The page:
Description : This book provides a comprehensive coverage of the origin and development of economic thought from the ancient times to the present day. It documents the contributions of major thinkers from the time of Hebrews to Maurice Dobb, and the perspectives that influenced the economic thought. The book also provides an account of the recent trends in Indian economic thought and will be of interest and relevance to all students and scholars of the subject. It covers the syllabus of economic thought of major Indian universities.
Description : The new edition of this classroom classic retains the organizing theme of the original text, presenting the development of thought within the context of economic history. Economic ideas are framed in terms of the spheres of production and circulation, with a critical analysis of how past theorists presented their ideas.
Description : An upper-level text, History of Economic Thought continues to offer a lively, accessible discussion of ideas that have shaped modern economics. The Fourth Edition has been thoroughly revised to reflect recent scholarship and research, as well as a more pointed focus on modern economic thought. The text remains a highly understandable and opinionated—but fair—presentation of the history of economic thought.
Description : This book examines the diffusion of economic ideas in East Asia, assessing the impact of external ideas on internal theory and practice. It considers economists from Adam Smith onwards, including Marx, Keynes, Hayek and contemporary economists, and covers the subject both historically and also includes present day and likely future developments. The book covers all the major countries of East Asia, and pays particular attention to specific economists who have had a strong impact in specific countries, and to important developments in economic theory in East Asia, exploring how far these have been driven by Western economic ideas. This book will be welcomed by students and scholars of East Asia and South-east Asia, as well as those interested in economics, economic history and management.
Description : Is There Progress in Economics? should be given relatively high marks. First, the quality of the papers is quite high, and second, the editors did a relatively good job of selecting, arranging and editing the contributions so that the volume really does focus on the question in its title. The editors introduction also contributes to the overall effect by attempting to tie all of the papers together into a reasonably tight bundle. D. Wade Hands, Economic Record This thought-provoking book discusses the concept of progress in economics and investigates whether any advance has been made in its different spheres of research. The authors look back at the history, successes and failures of their respective fields and thoroughly examine the notion of progress from an epistemological and methodological perspective. The idea of progress is particularly significant as the authors regard it as an essentially contested concept which can be defined in many ways theoretically or empirically; locally or globally; or as encouraging or impeding the existence of other research traditions. The authors discuss the idea that for progress to make any sense there must be an accumulation of knowledge built up over time rather than the replacement of ideas by each successive generation. Accordingly, they are not concerned with estimating the price of progress, reminiscing in the past, or assessing what has been lost. Instead they apply the complex mechanisms and machinery of the discipline to sub-fields such as normative economics, monetary economics, trade and location theory, Austrian economics and classical economics to critically assess whether progress has been made in these areas of research. Bringing together authoritative and wide-ranging contributions by leading scholars, this book will challenge and engage those interested in philosophy, economic methodology and the history of economic thought. It will also appeal to economists in general who are interested in the advancement of their profession.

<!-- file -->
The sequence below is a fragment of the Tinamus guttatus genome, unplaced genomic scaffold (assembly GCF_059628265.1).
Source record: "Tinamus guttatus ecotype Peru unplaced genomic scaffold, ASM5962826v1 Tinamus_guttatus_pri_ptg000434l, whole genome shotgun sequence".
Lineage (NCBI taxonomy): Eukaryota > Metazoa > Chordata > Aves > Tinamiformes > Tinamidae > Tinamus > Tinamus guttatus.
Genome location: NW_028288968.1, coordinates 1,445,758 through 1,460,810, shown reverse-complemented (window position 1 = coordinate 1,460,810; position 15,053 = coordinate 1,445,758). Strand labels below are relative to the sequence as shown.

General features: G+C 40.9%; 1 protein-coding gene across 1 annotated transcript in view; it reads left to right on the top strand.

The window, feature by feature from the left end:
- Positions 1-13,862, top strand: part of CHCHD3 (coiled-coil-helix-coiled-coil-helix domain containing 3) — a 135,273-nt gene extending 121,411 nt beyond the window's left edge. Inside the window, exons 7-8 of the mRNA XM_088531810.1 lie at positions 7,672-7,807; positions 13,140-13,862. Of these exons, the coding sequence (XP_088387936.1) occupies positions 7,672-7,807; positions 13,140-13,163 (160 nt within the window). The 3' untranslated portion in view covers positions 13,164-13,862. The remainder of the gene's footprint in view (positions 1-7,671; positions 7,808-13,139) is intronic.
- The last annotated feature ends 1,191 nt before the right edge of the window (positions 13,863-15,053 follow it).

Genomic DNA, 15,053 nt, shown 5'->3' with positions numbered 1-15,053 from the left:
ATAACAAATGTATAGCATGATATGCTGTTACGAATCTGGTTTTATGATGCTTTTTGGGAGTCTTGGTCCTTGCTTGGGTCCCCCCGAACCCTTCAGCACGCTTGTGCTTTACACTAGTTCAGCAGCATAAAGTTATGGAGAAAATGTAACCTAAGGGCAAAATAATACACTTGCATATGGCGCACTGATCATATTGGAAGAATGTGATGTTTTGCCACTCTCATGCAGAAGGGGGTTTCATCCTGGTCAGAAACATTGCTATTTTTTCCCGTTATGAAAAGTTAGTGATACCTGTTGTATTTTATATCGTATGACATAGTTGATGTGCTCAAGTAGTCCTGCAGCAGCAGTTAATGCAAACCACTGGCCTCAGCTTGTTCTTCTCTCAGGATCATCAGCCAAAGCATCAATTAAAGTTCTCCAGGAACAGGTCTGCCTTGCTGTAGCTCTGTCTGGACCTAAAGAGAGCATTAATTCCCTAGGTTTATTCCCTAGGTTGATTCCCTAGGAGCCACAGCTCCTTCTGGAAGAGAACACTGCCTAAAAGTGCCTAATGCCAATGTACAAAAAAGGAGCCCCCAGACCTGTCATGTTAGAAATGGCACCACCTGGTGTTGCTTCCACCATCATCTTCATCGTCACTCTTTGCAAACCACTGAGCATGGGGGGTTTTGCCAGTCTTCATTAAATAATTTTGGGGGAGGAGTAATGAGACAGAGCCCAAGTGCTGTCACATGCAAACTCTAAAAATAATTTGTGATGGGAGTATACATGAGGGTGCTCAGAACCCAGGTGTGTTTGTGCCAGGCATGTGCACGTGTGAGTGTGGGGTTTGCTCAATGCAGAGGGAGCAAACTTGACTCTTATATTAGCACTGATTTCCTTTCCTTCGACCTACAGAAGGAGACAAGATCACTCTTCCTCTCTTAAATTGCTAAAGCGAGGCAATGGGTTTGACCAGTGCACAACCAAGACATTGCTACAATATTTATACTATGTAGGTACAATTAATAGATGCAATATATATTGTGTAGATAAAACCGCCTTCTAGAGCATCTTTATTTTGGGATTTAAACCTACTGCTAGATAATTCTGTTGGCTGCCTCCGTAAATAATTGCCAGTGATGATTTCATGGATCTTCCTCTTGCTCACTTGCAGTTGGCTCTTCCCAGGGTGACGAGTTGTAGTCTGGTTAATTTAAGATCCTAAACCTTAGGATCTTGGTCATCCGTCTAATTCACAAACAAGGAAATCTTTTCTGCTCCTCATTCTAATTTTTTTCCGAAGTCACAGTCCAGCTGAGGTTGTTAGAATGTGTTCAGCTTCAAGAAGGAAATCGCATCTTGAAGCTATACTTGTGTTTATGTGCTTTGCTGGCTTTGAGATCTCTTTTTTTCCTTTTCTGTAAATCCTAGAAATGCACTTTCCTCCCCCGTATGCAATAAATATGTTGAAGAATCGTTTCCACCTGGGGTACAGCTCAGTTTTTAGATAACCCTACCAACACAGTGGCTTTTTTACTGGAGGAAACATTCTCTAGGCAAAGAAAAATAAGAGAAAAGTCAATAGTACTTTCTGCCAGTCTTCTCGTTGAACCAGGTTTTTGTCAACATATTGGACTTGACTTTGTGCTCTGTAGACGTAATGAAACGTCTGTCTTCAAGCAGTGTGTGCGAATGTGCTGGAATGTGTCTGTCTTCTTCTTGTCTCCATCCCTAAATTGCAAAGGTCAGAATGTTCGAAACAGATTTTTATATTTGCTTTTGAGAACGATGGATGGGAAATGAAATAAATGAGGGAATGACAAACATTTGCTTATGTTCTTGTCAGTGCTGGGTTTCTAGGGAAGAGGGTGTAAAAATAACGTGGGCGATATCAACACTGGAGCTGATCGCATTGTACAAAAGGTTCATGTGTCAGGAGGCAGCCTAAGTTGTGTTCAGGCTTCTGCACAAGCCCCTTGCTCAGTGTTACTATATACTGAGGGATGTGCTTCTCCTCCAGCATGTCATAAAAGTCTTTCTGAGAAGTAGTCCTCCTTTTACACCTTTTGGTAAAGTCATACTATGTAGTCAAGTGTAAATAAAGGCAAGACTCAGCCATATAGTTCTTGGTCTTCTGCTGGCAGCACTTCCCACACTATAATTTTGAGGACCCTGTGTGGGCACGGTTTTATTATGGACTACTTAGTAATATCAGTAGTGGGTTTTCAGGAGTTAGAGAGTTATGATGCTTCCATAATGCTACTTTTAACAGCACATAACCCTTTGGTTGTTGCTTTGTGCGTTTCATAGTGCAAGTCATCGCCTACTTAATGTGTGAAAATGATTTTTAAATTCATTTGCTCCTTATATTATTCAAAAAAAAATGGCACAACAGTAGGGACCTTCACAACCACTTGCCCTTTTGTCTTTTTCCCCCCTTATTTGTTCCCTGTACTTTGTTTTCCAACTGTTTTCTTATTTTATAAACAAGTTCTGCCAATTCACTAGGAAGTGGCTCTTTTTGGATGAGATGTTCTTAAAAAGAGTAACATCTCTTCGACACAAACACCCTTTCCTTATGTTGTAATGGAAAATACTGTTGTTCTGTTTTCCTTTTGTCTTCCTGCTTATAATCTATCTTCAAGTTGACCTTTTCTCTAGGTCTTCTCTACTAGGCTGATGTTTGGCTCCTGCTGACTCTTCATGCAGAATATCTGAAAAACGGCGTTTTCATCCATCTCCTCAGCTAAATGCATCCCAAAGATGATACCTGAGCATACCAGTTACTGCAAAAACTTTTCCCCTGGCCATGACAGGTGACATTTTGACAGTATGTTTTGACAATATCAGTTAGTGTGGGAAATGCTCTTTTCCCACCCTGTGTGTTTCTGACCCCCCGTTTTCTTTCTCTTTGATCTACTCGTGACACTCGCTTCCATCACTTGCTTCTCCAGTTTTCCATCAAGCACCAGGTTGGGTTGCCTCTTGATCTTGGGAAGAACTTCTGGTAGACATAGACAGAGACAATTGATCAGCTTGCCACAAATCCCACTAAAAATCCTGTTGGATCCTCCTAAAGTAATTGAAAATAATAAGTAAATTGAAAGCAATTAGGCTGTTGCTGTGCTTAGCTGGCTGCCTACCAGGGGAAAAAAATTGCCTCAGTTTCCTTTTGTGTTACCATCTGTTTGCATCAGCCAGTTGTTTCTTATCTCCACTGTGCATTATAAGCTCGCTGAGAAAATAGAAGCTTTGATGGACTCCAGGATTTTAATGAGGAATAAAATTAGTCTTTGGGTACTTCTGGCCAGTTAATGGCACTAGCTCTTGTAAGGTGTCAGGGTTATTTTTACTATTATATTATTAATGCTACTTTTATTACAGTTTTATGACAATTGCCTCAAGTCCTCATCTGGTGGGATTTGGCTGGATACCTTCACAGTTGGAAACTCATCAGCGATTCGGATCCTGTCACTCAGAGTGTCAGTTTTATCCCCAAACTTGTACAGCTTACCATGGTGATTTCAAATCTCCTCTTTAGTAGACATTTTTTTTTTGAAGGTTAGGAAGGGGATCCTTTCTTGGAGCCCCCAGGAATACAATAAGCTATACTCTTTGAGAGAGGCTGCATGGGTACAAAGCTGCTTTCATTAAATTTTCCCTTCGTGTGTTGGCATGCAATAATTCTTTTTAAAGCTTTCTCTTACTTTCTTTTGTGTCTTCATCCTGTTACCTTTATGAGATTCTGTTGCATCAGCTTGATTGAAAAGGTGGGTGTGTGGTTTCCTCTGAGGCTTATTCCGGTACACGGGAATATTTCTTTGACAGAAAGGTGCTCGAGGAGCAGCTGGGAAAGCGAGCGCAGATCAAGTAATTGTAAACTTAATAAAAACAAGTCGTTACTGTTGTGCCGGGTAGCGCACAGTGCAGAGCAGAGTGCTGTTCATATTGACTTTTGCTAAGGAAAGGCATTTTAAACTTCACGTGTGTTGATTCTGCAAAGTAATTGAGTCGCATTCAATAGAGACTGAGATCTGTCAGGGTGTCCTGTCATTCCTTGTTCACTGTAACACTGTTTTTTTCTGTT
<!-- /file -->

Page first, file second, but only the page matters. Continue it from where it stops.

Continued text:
Description : The Encyclopedia provides a detailed and comprehensive account of the subject known as public choice. However, the title would not convey suf- ciently the breadth of the Encyclopedia’s contents which can be summarized better as the fruitful interchange of economics, political science and moral philosophy on the basis of an image of man as a purposive and responsible actor who pursues his own objectives as efficiently as possible. This fruitful interchange between the fields outlined above existed during the late eighteenth century during the brief period of the Scottish Enlightenment when such great scholars as David Hume, Adam Ferguson and Adam Smith contributed to all these fields, and more. However, as intell- tual specialization gradually replaced broad-based scholarship from the m- nineteenth century onwards, it became increasingly rare to find a scholar making major contributions to more than one. Once Alfred Marshall defined economics in neoclassical terms, as a n- row positive discipline, the link between economics, political science and moral philosophy was all but severed and economists redefined their role into that of ‘the humble dentist’ providing technical economic information as inputs to improve the performance of impartial, benevolent and omniscient governments in their attempts to promote the public interest. This indeed was the dominant view within an economics profession that had become besotted by the economics of John Maynard Keynes and Paul Samuelson immediately following the end of the Second World War.